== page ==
# 5.P: Problems

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## Concept Review Questions

1. What are the assumptions (axioms) of molecular orbital (MO) theory?

2. Explain qualitatively why the vectorial addition of atomic orbitals creates molecular orbitals (which underlying physical phenomenon is described by the vectorial addition?).

3. Explain qualitatively why molecular orbital theory is suitable to describe covalent bonding.

4. What are the three criteria that determine the degree of covalent interaction in MO theory?

5. Which three rules determine the degree of orbital overlap in MO theory?

6. Explain why the combination of a large, diffuse orbital and a small orbital produces only weak covalent interaction.

7. Explain why sigma interactions between atomic orbitals typically produce larger orbital overlaps than pi interactions.

8. Explain why the combination of orbitals of the same energy leads to the largest degree of covalent interaction.

9. What can be said about energy and location of a bonding and an anti-bonding molecular orbital that are made from atomic orbitals of large energy difference?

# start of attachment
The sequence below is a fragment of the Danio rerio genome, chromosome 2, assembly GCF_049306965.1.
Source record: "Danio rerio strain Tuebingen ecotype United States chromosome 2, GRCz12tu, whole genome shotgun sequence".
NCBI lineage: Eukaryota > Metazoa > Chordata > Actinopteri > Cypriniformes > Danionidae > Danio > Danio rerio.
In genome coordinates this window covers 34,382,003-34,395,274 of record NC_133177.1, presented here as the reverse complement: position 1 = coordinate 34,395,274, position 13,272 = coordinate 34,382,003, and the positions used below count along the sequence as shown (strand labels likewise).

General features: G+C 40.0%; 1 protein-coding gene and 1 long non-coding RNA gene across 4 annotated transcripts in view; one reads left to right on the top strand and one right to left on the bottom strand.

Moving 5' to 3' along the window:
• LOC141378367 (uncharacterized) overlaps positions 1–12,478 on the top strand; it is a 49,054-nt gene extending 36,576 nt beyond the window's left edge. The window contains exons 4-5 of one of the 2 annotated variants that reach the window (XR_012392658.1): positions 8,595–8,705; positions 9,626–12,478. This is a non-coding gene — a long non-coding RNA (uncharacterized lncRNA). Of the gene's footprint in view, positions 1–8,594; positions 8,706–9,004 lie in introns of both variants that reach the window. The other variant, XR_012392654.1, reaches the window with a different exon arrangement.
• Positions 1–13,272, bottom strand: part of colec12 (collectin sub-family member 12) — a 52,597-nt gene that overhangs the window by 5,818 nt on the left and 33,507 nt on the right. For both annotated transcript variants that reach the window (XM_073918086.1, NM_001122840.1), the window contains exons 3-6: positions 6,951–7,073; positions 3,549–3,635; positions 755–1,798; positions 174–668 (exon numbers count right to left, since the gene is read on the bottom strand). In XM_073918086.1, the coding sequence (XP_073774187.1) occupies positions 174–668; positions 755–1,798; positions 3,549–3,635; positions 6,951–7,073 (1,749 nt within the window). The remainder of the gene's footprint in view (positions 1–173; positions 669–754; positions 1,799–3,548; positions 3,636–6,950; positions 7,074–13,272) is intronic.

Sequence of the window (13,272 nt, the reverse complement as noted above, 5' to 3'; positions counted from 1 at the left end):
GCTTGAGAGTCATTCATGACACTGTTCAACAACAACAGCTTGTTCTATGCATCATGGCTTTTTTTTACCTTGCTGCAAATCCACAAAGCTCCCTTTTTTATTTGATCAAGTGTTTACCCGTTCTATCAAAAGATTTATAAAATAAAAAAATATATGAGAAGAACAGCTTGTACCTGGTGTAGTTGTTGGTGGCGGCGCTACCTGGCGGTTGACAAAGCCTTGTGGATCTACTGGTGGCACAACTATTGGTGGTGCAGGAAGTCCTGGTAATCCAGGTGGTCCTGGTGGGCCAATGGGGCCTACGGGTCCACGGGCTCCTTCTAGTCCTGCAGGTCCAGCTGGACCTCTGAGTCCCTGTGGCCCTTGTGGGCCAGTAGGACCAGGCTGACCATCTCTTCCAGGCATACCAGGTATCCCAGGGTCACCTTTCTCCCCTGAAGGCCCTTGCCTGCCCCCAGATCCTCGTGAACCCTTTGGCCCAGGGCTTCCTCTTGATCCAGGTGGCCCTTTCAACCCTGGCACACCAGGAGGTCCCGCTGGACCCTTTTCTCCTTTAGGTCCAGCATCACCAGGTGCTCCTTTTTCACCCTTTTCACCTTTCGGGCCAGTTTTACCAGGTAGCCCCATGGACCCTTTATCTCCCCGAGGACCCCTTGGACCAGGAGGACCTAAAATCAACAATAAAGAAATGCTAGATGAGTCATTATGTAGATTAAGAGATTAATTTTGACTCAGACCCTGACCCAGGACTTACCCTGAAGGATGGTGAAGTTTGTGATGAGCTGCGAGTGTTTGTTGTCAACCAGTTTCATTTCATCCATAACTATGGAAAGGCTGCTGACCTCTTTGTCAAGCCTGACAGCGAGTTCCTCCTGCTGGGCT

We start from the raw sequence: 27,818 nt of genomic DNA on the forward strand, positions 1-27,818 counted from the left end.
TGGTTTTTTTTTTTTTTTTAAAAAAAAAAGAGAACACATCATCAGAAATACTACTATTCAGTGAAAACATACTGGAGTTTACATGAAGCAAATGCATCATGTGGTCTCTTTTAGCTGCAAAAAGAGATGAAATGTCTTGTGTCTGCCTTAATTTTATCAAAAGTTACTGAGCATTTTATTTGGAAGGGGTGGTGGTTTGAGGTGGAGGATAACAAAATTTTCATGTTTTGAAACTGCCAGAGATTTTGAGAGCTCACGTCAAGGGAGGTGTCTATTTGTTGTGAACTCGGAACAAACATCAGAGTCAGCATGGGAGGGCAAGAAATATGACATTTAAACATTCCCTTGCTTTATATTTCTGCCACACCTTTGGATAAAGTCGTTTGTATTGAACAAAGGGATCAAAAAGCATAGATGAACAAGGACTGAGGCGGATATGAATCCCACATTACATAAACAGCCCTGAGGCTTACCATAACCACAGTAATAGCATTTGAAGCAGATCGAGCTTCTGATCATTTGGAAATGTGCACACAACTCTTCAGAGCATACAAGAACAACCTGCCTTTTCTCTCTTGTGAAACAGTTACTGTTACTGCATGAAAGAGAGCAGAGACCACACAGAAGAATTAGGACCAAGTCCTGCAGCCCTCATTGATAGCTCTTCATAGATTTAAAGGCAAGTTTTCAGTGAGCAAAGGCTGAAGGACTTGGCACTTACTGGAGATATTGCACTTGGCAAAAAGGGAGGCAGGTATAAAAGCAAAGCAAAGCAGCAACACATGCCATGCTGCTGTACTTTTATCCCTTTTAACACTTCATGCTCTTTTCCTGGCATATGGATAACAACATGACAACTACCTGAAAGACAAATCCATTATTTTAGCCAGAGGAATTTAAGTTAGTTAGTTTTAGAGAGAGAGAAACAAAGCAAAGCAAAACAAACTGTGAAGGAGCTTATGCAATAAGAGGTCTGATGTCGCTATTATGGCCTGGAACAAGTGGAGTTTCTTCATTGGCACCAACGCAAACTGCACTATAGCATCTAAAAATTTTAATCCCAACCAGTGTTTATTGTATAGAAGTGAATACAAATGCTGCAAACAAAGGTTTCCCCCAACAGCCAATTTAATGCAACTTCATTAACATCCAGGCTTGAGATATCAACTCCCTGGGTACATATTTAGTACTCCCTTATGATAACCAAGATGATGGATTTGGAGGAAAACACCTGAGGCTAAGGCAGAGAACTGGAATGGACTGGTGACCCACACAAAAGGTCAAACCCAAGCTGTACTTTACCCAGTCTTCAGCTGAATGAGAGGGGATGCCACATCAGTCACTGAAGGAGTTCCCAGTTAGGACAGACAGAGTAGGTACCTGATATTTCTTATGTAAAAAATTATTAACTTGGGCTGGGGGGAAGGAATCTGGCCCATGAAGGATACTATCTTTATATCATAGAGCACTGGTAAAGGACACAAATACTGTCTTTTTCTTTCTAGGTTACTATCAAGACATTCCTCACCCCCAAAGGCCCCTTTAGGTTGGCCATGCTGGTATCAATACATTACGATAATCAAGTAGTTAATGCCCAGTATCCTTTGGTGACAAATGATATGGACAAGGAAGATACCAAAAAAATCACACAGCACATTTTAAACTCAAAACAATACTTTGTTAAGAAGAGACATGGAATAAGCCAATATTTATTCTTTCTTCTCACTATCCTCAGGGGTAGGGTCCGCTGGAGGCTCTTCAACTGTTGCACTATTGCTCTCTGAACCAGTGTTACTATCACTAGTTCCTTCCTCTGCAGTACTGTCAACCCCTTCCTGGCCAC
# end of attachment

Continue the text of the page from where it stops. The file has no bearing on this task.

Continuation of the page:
10. MO theory – even though designed for covalent bonding – can also make statements about ionic bonding. Explain why.

11. Explain the principles of SALC.

Dr. Kai Landskron (Lehigh University). If you like this textbook, please consider to make a donation to support the author's research at Lehigh University: Click Here to Donate.

## Homework Problems

### Section 1

Exercise 1

What will most likely lead to the smallest covalent interaction?

a) Overlap of a small and a large orbital.

b) Overlap of two small orbitals.

c) Overlap of two large orbitals.

a) Overlap of a small and a large orbital.

Exercise 2

What will most likely lead to the largest covalent interaction?

a) orbital overlap in sigma-fashion

b) orbital overlap in pi-fashion

c) orbital overlap in delta-fashion

a) orbital overlap in sigma-fashion

Exercise 3

Qualitatively construct the MO diagrams composed of

a) two 2s atom orbitals A and B of equal energy.

b) two 2s atom orbitals where the orbital energy of atom A is significantly higher than that of B. If both the bonding and the antibonding MO are filled with electrons, where will bonding and antibonding electrons primarily be located? Briefly explain your decision.

Exercise 4

Decide by “inspection” which of the following combinations of orbitals have the “right” symmetries to form molecular orbitals.

a) The 2px orbital of the first N atom and the 2py orbital of the second N atom in the molecule N2. The z axis is defined as the bond axis in N2.